- Installation of armor and self-sealing tanks. Armament improved through increased ammunition stocks and external loads (max. One 227 kg bomb under the fuselage), 60 converted P-39Cs
- Lend-Lease version with M1-20 mm cannon, 336 units built
- Lend-Lease version, V-1710-63 (E6) engine with 1,325 hp; 37 mm cannon and 550 l additional tank under the fuselage, 158 built
P-39D-3 / D-4: conversion of D-1 / D-2 to reconnaissance, 26 and 11 converted
- P-400 Airacobra Mk I and Mk 1A
- 675 P-39D for the Royal Air Force with Hispano-Suiza 20 mm cannon, known for short as Caribou . After Pearl Harbor, about 200 pieces were requisitioned by the USAAF and mostly used for training purposes, some were also used in the Pacific. 212 machines were delivered to the Soviet Union, partly from RAF stocks and partly from new production.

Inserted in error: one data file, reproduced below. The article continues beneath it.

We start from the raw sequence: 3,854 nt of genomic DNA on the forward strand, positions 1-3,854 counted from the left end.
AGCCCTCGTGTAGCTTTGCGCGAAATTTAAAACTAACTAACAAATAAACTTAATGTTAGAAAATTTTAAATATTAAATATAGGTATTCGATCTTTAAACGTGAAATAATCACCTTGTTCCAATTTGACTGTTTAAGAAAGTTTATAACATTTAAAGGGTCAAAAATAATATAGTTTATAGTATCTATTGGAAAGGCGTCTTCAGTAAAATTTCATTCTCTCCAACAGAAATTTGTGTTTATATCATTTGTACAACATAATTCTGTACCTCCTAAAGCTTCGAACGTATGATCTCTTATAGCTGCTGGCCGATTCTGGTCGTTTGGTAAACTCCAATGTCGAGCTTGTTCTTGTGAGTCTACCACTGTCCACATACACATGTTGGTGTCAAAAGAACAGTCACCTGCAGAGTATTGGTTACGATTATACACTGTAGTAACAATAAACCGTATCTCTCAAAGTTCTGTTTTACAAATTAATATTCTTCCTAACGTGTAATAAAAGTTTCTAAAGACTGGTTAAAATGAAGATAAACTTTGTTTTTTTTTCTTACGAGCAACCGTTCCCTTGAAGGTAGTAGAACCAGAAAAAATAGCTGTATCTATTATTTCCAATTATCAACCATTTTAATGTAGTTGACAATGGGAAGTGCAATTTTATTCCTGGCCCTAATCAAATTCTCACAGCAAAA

- should receive Continental I-1430-1 engine (2,100 hp); was Bell XP-63 , three of them built
- Version with Aeroproducts propeller with constant speed, 229 units built
- Conversion of the P-39F-1 with improved armor and cameras in the rear fuselage, two pieces converted
- Two-seat trainer version
- P-39D-2 with Aeroproducts propeller, not built
- P-39F with V-1710-59 (1,100 hp), 25 units built
- P-39D-2 with Aeroproducts propeller and engine V-1710-63 (E6) with 1,325 HP, 210 machines built. P-39K-5: a machine was equipped with the V-1710-85 (E19) engine as a prototype for the P-39N
- P-39K with Curtiss Electric propellers, rocket launch equipment under the wings, 250 units built
- Aeroproducts propellers with larger diameter, engine V-1710-67 (E8) with 1,200 hp, 240 pieces built
- V-1710-85 (E19) 1,200 hp engine; Aeroproducts propellers with larger diameter from the 167th machine, 2,095 machines built
- One 12.7 mm MG in each nacelle under the wings (instead of the 7.62 mm MG), 4,905 built. P-39Q-21 with four-blade propeller (did not work)